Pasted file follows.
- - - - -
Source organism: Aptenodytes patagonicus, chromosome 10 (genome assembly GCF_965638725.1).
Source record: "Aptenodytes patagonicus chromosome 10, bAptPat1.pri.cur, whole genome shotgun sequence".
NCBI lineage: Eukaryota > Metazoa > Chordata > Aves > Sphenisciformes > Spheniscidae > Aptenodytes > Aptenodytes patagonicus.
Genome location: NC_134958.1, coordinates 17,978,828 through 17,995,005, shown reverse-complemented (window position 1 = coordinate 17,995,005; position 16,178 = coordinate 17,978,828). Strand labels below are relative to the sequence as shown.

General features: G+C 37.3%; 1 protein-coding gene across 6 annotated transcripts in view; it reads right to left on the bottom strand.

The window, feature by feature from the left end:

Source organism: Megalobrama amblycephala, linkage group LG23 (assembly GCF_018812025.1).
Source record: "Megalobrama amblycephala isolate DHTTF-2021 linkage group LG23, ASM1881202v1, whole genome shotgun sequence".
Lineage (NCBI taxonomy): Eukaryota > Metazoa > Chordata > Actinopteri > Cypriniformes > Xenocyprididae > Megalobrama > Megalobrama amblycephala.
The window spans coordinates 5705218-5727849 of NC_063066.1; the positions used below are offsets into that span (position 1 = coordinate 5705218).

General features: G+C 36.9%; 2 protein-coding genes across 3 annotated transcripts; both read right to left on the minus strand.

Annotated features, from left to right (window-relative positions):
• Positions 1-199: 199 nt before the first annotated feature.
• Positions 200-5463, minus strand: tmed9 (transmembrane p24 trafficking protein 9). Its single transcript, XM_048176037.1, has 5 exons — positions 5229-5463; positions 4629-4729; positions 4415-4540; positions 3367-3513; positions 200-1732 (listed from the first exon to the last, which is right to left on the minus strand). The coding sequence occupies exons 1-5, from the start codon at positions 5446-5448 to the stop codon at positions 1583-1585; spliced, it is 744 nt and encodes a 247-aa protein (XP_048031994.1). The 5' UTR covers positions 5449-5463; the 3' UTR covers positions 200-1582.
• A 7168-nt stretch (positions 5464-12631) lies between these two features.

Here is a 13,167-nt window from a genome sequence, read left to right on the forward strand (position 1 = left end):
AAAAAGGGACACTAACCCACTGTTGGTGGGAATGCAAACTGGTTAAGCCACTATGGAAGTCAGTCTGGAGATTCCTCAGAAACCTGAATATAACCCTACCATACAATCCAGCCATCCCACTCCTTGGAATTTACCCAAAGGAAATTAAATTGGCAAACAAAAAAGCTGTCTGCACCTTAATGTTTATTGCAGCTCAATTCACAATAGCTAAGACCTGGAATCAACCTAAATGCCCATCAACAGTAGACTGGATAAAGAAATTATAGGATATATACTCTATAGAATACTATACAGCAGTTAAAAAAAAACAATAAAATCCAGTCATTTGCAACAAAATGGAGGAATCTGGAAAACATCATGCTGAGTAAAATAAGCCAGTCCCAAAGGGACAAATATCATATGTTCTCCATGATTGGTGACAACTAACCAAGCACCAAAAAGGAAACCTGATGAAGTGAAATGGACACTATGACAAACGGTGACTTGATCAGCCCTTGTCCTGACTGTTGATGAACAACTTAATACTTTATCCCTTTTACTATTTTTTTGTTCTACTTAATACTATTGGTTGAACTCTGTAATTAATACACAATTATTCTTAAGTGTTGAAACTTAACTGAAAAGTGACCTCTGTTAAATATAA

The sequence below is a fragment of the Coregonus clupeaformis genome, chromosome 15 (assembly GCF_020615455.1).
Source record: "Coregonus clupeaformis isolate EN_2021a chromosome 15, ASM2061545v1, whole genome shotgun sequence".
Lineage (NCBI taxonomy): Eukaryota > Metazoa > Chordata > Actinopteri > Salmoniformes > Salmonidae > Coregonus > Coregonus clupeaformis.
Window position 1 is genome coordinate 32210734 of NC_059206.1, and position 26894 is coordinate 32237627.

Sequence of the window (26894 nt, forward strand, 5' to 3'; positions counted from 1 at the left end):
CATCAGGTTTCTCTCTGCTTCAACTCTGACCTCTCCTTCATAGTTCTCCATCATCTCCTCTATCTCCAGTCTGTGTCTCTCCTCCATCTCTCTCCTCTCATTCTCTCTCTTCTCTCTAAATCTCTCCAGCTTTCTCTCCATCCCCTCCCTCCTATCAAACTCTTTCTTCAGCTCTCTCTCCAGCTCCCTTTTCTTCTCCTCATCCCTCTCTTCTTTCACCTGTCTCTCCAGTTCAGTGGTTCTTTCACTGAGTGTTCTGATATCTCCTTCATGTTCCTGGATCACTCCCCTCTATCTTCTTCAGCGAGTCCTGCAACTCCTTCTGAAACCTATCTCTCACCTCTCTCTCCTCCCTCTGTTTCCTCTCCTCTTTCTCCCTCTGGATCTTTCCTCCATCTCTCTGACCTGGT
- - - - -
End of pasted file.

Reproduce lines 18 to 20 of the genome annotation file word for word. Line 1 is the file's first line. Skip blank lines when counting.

The sequence below is a fragment of the Coregonus clupeaformis genome, chromosome 15 (assembly GCF_020615455.1).
Source record: "Coregonus clupeaformis isolate EN_2021a chromosome 15, ASM2061545v1, whole genome shotgun sequence".
Lineage (NCBI taxonomy): Eukaryota > Metazoa > Chordata > Actinopteri > Salmoniformes > Salmonidae > Coregonus > Coregonus clupeaformis.